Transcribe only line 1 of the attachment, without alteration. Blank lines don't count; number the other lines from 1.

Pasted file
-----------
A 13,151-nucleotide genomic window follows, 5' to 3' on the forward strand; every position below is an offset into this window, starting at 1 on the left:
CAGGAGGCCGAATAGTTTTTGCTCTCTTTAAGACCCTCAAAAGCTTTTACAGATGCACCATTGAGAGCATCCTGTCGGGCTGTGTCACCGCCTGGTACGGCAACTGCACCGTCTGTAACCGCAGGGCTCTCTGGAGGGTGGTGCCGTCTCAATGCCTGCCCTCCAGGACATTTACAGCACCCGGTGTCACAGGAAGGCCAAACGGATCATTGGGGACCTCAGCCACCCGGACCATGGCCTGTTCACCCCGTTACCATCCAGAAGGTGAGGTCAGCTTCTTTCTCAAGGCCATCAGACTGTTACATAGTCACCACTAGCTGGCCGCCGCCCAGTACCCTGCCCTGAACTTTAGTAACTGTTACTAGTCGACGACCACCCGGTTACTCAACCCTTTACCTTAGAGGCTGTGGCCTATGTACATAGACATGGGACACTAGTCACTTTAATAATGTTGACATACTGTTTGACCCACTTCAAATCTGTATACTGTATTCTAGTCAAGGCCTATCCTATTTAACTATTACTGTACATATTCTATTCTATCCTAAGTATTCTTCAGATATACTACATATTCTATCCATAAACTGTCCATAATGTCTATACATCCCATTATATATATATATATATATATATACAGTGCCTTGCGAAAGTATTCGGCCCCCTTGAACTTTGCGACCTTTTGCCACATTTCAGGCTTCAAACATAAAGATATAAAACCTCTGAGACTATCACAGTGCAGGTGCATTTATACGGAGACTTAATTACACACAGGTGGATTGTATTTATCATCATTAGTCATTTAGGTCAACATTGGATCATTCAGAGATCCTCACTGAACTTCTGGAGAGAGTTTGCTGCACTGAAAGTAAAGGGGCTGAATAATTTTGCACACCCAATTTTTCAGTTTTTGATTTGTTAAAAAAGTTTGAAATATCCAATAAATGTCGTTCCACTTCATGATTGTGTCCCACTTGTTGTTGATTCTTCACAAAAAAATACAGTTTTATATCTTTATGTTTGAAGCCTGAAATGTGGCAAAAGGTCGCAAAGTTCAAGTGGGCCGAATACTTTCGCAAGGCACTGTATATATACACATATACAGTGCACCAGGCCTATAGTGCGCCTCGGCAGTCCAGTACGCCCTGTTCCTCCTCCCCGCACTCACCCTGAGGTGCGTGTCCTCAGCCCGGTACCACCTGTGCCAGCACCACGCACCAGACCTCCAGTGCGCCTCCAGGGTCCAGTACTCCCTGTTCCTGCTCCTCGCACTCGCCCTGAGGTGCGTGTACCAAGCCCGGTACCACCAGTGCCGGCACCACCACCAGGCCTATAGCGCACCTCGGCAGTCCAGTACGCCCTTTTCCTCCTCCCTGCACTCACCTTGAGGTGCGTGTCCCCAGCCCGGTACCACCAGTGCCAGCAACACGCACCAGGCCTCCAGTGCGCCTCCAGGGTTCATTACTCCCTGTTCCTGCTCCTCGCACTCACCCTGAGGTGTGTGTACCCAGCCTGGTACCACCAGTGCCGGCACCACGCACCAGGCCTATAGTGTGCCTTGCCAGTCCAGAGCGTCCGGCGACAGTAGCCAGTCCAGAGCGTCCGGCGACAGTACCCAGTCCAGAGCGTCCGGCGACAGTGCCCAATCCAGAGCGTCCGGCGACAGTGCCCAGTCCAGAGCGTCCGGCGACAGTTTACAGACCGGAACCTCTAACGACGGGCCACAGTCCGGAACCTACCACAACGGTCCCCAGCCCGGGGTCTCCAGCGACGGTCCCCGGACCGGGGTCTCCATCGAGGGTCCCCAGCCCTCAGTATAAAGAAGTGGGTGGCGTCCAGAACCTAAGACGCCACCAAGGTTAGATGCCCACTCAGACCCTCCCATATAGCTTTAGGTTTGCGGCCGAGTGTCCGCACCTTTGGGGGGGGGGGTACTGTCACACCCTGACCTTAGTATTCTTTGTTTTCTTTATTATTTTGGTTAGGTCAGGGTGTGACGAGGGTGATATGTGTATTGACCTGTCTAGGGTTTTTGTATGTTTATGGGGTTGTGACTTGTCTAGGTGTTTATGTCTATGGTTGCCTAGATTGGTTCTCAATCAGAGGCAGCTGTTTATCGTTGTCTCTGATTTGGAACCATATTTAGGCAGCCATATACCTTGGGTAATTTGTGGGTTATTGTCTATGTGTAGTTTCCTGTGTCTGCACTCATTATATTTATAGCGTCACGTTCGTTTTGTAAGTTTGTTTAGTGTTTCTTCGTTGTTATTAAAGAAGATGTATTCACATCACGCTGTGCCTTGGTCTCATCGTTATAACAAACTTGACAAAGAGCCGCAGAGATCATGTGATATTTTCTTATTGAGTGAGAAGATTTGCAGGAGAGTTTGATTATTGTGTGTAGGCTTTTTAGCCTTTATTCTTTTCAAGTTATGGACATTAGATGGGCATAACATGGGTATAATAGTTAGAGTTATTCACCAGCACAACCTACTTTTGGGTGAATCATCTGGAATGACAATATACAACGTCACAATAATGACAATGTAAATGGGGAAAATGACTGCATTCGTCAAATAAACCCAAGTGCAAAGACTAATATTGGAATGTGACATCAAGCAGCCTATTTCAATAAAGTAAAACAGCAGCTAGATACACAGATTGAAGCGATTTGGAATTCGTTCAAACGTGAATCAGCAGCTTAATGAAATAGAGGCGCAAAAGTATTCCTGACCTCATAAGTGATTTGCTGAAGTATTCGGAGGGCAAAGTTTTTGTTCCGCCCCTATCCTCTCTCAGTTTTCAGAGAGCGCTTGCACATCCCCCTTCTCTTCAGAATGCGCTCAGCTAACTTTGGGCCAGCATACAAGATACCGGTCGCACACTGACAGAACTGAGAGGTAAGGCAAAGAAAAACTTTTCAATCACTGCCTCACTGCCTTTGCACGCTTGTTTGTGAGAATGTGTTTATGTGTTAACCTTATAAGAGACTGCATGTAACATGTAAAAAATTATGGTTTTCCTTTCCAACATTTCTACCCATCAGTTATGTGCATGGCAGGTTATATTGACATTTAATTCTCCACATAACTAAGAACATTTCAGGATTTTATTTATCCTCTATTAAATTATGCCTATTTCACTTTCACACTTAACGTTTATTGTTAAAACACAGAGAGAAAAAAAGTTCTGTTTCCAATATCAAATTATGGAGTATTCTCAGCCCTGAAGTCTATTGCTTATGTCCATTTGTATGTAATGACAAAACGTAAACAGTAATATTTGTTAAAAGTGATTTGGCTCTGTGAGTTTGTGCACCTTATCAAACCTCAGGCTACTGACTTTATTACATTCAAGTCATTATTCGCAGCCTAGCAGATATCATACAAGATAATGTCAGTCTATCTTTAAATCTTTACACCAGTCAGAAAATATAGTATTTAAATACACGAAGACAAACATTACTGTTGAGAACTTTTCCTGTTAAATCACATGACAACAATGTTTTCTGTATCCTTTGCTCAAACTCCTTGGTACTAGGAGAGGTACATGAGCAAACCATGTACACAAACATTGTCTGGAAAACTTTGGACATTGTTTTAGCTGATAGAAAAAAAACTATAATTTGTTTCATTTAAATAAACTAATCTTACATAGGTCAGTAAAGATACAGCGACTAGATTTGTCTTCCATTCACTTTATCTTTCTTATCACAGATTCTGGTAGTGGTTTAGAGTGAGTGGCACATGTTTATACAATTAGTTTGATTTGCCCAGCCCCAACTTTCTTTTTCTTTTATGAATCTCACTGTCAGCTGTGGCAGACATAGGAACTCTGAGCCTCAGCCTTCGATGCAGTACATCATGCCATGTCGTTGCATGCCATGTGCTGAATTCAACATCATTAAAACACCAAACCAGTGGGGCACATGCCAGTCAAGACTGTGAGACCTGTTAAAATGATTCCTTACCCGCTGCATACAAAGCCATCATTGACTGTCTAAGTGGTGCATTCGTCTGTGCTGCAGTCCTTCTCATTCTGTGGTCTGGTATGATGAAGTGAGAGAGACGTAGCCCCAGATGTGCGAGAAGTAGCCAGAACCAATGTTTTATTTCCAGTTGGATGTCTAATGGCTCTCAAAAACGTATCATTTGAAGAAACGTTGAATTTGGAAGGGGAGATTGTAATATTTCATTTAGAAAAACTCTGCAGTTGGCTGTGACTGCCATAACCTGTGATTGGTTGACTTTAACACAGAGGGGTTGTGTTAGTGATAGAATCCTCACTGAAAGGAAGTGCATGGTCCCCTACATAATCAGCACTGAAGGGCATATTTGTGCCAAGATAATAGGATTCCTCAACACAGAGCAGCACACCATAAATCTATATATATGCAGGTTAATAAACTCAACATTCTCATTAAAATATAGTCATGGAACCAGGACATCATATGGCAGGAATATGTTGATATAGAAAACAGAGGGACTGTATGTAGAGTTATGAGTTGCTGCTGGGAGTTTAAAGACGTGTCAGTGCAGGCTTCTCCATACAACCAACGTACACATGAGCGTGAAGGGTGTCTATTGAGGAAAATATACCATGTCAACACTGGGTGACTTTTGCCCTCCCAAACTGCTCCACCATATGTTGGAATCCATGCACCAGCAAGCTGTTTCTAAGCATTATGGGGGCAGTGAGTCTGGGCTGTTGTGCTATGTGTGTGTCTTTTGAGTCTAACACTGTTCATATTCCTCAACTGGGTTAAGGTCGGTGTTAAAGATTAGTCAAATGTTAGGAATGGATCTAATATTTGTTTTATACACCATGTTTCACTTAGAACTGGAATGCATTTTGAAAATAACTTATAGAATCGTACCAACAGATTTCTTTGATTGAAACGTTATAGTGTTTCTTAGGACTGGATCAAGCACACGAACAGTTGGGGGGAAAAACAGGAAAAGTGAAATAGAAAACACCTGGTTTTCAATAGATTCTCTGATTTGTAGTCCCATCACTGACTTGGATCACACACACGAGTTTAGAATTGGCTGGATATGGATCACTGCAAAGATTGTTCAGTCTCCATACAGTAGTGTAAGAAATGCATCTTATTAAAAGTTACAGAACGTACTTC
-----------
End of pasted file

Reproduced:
A 13,151-nucleotide genomic window follows, 5' to 3' on the forward strand; every position below is an offset into this window, starting at 1 on the left: